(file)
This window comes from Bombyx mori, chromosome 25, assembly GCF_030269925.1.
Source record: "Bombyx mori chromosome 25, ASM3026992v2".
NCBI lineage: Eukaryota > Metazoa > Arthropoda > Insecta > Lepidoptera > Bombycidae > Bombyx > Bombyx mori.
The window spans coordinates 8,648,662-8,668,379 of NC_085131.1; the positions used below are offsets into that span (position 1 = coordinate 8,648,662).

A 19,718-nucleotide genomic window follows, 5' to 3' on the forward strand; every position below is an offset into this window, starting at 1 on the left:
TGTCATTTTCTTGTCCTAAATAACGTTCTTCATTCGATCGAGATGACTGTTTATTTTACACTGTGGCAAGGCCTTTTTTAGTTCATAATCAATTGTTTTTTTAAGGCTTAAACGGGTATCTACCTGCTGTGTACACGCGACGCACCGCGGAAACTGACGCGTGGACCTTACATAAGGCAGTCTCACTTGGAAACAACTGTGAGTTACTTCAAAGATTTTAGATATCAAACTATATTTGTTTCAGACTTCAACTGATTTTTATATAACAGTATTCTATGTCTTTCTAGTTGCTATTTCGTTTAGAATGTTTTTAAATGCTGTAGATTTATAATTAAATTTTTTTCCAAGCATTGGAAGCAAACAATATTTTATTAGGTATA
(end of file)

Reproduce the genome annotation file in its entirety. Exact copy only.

This window comes from Bombyx mori, chromosome 25, assembly GCF_030269925.1.
Source record: "Bombyx mori chromosome 25, ASM3026992v2".
NCBI lineage: Eukaryota > Metazoa > Arthropoda > Insecta > Lepidoptera > Bombycidae > Bombyx > Bombyx mori.
The window spans coordinates 8,648,662-8,668,379 of NC_085131.1; the positions used below are offsets into that span (position 1 = coordinate 8,648,662).

A 19,718-nucleotide genomic window follows, 5' to 3' on the forward strand; every position below is an offset into this window, starting at 1 on the left:
TGTCATTTTCTTGTCCTAAATAACGTTCTTCATTCGATCGAGATGACTGTTTATTTTACACTGTGGCAAGGCCTTTTTTAGTTCATAATCAATTGTTTTTTTAAGGCTTAAACGGGTATCTACCTGCTGTGTACACGCGACGCACCGCGGAAACTGACGCGTGGACCTTACATAAGGCAGTCTCACTTGGAAACAACTGTGAGTTACTTCAAAGATTTTAGATATCAAACTATATTTGTTTCAGACTTCAACTGATTTTTATATAACAGTATTCTATGTCTTTCTAGTTGCTATTTCGTTTAGAATGTTTTTAAATGCTGTAGATTTATAATTAAATTTTTTTCCAAGCATTGGAAGCAAACAATATTTTATTAGGTATA